How to Recognize & Avoid Rabid Animals in the Wild

Rabies should scare you. It can be debilitating and eventually cause death. And while thinking about rabies can often bring to mind an enraged animal foaming at the mouth, it’s much more than that.

Two angry, black dogs barking

Rabies is less of a risk today then it was years ago. With modern medicine, you and your pets can be vaccinated against the disease. Also, through learning about rabies, observing animal behavior, and looking for characteristics of the disease, you’ll be better able to identify a rabid animal and safeguard your health.

Read on to learn more about this disease!

What is Rabies?

Rabies is a highly-transmissible virus affecting the nervous system of warm-blooded animals. Transmission occurs when the saliva of an infected animal is introduced into an opening in the skin, usually through a bite. Transmission, though rare, may also occur through a scratch from a rabid animal. If left untreated, the rabies virus will travel along nerve cells to the brain and eventually cause death. But don’t fear! The key to fighting the virus is to act quick.

How to Identify Rabies

So now that you know what it is, let’s talk about how to identify it. While most of us assume that an animal with rabies will foam at the mouth, that is not the usually the case. The most typical signs of rabies are unexplained paralysis and a change in behavior. A friendly animal or pet may suddenly turn aggressive, or a normally aggressive animal may become friendly and playful.

Other clinical signs that may or may not exist in an animal with rabies include change in diet, difficulty swallowing, seizures and twitches, and hypersensitivities to touch and sound.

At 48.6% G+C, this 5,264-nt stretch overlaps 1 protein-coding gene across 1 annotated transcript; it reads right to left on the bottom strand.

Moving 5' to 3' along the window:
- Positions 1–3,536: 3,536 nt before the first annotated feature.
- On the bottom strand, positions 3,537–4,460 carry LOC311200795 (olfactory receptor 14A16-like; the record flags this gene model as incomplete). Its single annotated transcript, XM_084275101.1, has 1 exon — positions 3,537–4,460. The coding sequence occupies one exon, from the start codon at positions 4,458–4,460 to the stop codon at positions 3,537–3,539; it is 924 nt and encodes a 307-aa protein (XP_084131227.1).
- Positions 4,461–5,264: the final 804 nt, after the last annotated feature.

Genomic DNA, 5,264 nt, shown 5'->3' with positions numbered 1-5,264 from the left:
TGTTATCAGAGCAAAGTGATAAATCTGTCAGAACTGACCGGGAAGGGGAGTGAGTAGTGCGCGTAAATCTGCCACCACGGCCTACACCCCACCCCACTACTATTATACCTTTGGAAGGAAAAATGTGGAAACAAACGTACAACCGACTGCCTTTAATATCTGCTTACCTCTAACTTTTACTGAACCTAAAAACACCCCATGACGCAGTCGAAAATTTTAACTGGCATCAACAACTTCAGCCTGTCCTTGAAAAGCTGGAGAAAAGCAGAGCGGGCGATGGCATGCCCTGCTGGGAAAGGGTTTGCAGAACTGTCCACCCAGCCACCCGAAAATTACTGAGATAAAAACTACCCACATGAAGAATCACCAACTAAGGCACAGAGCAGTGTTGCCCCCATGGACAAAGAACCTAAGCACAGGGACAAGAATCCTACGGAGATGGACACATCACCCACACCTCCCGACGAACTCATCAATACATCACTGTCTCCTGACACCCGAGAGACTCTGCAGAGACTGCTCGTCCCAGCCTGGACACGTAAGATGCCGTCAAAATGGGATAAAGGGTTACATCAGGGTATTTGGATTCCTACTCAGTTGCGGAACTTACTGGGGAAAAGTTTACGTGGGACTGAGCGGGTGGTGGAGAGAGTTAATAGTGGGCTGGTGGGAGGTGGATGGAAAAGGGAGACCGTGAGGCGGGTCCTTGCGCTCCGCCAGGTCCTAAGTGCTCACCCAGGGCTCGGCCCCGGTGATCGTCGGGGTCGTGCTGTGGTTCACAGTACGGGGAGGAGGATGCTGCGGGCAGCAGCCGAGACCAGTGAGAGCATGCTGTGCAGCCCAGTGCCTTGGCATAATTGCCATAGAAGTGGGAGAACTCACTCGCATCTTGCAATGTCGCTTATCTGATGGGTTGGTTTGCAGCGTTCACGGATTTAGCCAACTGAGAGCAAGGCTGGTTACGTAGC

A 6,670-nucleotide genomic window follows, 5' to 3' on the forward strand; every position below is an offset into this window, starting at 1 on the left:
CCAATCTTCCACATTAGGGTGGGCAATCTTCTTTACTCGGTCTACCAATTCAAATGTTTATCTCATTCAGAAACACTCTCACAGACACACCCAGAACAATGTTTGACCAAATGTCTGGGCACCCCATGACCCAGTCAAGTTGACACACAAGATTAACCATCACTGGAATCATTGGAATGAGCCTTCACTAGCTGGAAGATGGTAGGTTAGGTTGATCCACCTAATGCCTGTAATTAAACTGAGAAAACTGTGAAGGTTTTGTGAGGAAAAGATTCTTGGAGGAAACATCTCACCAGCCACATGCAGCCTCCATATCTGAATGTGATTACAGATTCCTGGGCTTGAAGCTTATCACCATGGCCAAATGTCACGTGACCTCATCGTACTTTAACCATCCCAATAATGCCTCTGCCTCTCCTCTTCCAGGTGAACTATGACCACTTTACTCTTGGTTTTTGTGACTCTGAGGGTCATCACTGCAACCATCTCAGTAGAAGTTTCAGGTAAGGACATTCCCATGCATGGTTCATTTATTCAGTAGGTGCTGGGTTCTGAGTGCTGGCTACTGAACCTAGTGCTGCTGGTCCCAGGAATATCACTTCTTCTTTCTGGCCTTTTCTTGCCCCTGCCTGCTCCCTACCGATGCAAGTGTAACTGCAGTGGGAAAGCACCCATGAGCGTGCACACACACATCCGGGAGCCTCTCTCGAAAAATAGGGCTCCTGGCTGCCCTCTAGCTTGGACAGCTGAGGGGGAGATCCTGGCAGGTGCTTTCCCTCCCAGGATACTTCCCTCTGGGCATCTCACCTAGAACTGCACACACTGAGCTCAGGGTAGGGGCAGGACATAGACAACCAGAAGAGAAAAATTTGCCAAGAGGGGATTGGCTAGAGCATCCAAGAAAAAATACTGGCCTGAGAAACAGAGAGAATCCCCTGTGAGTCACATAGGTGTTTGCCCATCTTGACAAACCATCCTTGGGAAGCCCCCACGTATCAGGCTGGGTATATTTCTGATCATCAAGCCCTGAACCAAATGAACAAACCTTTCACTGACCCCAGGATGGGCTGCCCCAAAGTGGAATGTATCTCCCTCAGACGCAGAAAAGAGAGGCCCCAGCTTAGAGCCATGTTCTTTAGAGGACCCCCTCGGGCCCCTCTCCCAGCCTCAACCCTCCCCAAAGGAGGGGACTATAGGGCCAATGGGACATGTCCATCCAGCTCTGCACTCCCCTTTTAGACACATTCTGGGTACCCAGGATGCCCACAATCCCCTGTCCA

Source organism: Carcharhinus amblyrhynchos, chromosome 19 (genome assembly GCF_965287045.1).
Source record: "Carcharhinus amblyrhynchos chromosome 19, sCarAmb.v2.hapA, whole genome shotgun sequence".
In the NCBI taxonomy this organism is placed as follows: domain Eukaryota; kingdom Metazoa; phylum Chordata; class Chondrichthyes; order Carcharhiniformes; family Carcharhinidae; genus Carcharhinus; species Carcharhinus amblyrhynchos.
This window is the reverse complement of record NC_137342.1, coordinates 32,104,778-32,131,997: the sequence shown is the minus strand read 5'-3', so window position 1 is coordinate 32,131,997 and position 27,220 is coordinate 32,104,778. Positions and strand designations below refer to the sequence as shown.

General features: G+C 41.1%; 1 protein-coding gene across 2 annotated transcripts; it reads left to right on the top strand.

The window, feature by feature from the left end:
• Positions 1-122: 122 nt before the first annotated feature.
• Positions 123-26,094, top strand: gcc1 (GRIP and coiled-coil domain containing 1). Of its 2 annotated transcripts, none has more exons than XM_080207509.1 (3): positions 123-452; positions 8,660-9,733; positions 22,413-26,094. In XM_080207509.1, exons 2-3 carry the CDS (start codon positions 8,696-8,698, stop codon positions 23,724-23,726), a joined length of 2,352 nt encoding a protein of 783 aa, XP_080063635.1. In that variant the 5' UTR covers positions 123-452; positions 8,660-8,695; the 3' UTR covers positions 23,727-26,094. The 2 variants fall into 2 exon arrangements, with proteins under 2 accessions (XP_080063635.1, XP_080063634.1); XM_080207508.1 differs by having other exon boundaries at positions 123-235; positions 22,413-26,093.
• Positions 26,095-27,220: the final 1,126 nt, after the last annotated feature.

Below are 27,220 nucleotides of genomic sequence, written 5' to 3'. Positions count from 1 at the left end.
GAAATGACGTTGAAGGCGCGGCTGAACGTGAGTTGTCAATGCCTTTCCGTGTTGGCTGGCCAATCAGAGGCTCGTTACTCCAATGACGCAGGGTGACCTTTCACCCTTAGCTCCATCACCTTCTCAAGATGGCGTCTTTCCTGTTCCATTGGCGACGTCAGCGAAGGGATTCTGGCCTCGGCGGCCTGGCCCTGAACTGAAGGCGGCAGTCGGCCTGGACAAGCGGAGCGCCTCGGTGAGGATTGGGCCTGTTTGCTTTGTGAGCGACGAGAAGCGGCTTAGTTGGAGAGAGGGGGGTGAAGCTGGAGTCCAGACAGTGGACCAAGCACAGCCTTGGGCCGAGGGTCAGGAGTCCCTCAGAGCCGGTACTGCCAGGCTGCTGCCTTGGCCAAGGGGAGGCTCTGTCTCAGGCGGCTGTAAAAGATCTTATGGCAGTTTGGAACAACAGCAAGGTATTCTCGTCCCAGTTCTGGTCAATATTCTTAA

And beware:

You are more likely to be exposed to rabies by a pet than by wildlife you encounter. Although wildlife accounts for more cases of documented rabies, your pet may be exposed to rabid wildlife and then bring the disease into your home. Other animals that can commonly get rabies include stray dogs, bats, raccoons, skunks, possums, and squirrels.

How to Avoid Rabies

There are many ways to avoid potential contact with rabies, including the following:

  • Be careful of rural or developing areas, especially when these areas include high contact between humans and animals.
  • Avoid approaching and/or handling strange animals.
  • Do not feed wildlife.
  • Report bites to the proper officials (Animal Control, game warden, park ranger, or the local health department).
  • Teach children how to correctly behave around animals to avoid being bitten.
  • Get vaccinated! Vaccines today are very effective for you and your pets.

What to Do If You Have Been Bitten

Symptoms of rabies typically do not appear for an average of 30 to 50 days, but can appear much sooner. An infected person may develop a fever, sore throat, stiff muscles, tiredness, nausea, and irritation at the site of the bite. As the disease progresses, you may experience severe throat spasms and paralysis of the body.

If you are bitten or have been scratched, immediately wash the wound with soap and warm water, and iodine if available. Then seek medical attention and inform them of the situation. The doctor will most likely prescribe a rabies PEP (Post-Exposure Prophylaxis), which consists of 4 vaccinations over a month period.

With preventative action and quick response after exposure, you and your loved ones should be safe from any harm.

Read more blog posts from Prepper’s Base for advice on surviving in the wild.